Last week D.C. Department of Transportation (DDOT) employees were seen installing new signage on the 1400 block of Swann Street NW. Now, parking on the northern side of the block is reserved for residents with either Ward 1 or Ward 2 parking stickers from 7 am to midnight, seven days a week. The other side of the block is still available for parking to both residents and visitors under the current posted rules.
The U Street Corridor is keeping the District Department of Transportation(DDOT) busy from now until the spring of 2013.
The (nearly) yearlong construction plan, which began June 11, will reconstruct a 0.4-mile segment of U Street NW, from 9th Street to 14th Street. The project will improve and landscape the sidewalk areas, repair the roadway and perform upgrades to the streetlights, traffic signals and storm drains.
What work has been done so far? DDOT has worked on laying out the electrical conduit, saw cutting for electrical trenches between 9th and 14th Streets and installing electrical conduits on the 900 blocks. This work is expected to continue though June 25th, and parking is temporarily impacted between 9 am and 3:30 pm in the immediate work areas.
Once the electrical work is completed on each block, the actual rehab of that block will begin; each block will be constructed separately, one side at a time.
Throughout the construction process, DDOT is intent on keeping residents updated on the project’s progress and impacts. In fact, on Wednesday, June 20th, the project team held a meeting for constituents in front of Nellie’s Sports Bar to discuss the effects of the project. Attendees were also encouraged to express concerns and ask questions related to the ongoing construction.
You can check the project’s website for frequent updates on any project disruptions, including temporary public transportation and/or business closures and delays.
By Michelle Lancaster. You can follow her and let her know your news on Twitter @MichLancaster. Email her at michellel[AT]borderstan.com.
Beautification comes at a price for city residents; the flower boxes and trees are an improvement to acres of concrete, but the process from start to finish is anything but lovely. Adams Morgan businesses and residents have been enduring a seemingly endless improvement project that has led to traffic snarls, decreased business and a lot of headaches. P Street businesses remember the year plus where parking spaces for local restaurants were non-existent as construction was underway.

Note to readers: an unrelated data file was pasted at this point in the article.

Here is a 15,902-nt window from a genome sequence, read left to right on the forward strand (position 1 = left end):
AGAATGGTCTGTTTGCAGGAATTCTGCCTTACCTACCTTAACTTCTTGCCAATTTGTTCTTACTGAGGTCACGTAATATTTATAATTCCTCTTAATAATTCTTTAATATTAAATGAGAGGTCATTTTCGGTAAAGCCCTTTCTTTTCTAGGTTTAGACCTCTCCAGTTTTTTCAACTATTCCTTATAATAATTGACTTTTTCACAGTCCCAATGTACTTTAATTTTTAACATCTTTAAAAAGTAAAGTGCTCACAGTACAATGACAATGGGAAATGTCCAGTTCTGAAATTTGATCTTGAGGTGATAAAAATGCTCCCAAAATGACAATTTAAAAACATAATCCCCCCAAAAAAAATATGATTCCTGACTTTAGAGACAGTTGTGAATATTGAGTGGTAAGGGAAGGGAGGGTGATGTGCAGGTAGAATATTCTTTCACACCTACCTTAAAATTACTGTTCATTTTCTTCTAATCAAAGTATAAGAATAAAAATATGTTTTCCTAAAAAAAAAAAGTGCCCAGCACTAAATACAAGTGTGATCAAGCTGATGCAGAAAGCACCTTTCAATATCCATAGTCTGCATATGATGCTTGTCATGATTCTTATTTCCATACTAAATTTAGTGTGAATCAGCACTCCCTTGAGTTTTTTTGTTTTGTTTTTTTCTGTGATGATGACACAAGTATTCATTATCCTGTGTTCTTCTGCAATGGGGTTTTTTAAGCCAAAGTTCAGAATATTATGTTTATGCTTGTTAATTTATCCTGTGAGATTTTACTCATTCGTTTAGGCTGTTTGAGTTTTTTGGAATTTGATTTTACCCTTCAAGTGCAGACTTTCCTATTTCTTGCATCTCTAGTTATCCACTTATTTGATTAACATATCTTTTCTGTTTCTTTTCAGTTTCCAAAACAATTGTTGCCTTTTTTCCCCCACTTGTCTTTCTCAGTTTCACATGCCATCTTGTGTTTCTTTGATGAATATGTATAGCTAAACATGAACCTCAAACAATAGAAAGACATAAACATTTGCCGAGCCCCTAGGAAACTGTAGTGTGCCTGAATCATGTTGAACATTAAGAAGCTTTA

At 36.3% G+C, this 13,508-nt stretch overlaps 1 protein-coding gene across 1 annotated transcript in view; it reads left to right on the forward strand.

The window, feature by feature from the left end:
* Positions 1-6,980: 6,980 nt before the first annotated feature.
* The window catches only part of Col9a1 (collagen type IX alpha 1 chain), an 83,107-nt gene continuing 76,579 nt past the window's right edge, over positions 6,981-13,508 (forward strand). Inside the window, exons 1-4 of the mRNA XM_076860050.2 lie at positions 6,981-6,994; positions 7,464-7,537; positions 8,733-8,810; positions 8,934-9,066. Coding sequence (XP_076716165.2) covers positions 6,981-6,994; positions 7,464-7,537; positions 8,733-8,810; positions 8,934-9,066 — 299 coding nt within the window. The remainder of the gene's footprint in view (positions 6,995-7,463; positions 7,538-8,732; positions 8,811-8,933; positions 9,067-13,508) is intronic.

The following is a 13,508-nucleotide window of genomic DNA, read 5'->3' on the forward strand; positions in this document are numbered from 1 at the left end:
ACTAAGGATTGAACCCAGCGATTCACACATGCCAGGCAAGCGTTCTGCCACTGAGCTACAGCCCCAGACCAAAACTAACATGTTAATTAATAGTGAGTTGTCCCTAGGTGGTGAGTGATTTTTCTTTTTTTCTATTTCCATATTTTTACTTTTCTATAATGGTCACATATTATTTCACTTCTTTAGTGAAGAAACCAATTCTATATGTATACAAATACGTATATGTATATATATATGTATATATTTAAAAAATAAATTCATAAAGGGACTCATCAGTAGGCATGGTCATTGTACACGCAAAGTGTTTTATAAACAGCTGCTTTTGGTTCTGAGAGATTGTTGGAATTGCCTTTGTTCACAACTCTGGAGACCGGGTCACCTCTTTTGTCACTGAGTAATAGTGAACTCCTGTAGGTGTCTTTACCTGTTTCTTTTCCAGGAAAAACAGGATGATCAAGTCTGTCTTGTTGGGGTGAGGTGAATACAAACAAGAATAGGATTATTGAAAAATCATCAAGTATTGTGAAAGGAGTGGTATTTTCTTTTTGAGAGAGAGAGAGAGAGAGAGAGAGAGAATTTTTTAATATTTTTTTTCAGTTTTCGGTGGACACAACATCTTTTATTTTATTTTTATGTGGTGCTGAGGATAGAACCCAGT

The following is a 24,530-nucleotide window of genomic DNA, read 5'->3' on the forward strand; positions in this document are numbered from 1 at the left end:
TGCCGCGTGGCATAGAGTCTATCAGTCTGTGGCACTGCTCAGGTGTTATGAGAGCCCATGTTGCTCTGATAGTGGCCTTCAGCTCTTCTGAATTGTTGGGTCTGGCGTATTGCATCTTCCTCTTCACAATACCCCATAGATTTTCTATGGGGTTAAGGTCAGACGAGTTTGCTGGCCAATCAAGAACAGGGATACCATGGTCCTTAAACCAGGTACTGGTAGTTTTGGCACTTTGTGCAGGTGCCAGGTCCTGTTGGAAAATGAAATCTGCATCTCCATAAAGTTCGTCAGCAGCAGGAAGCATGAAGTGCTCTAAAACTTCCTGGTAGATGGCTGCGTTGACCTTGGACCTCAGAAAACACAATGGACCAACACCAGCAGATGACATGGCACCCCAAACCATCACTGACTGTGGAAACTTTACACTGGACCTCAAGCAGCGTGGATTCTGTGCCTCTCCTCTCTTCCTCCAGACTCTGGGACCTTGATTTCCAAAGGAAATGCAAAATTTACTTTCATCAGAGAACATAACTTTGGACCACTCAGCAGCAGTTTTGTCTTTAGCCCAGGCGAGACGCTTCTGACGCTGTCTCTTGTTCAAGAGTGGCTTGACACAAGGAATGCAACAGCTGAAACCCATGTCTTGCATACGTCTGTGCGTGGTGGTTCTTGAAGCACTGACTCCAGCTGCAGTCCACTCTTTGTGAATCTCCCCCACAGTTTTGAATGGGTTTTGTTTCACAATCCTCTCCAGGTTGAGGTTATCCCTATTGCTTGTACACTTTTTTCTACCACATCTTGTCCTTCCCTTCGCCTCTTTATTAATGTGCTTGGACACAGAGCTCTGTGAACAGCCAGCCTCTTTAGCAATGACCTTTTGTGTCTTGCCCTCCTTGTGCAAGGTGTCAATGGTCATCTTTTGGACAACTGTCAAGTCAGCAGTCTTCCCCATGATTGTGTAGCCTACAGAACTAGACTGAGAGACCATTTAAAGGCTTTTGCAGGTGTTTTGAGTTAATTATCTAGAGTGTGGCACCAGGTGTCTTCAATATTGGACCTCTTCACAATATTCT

Well, U Street, you’re next. The city plans on beginning work on U Street between 9th and 14th Streets NW on Monday, June 11, and will go one block at a time, starting at 9th Street and moving westward. (For the full story, see Tom Hays’ Streetscape Project: U Street Rehabilitation To Begin June 11.)
Sidewalks will be widened, the streets will be repaved and storm drains replaced in addition to the landscaping components. The Washington Post reports you should expect less parking and anticipate making alternate arrangements for about a year. I wonder if anyone’s warned all the prospective buyers further down 14th Street.
The monthly meeting of the U Street Neighborhood Association is tonight, May 10, at the Third District Police Station community room at 7 pm.
On the Agenda
- DDOT will give updates on the U Street streetscape project.
- The DC Office of Planning will provide an overview of the Planned Unit Development (PUD) process.
- JBG Cos. will have updates and will describe the variances they are requesting for the project at Florida Avenue and 8th Street NW. (See Feb. 2: ANC 1B Takes Closer Look at Florida Avenue Development.)
- Hiba Abdallah will talk about a facility planned to be built at 9th and S Streets NW for people aging out of the foster care system.
- Zahir Rahimi (owner of Mila at 2015 14th Street NW) will present his case for converting his clothing store to a restaurant.
- The U Street Movie Series: Harrison Field Under the Stars. The summer schedule of outdoor films series starts May 23 with The Pelican Brief.
For more details see the agenda at U Street Neighborhood Association website.
About the U Street Neighborhood Association
The boundaries of the U Street Neighborhood Association in Northwest DC are:
- 16th Street to the West
- 8th Street to the East
- S Street to the South and
- Barry Place to Florida Avenue to W Street to the North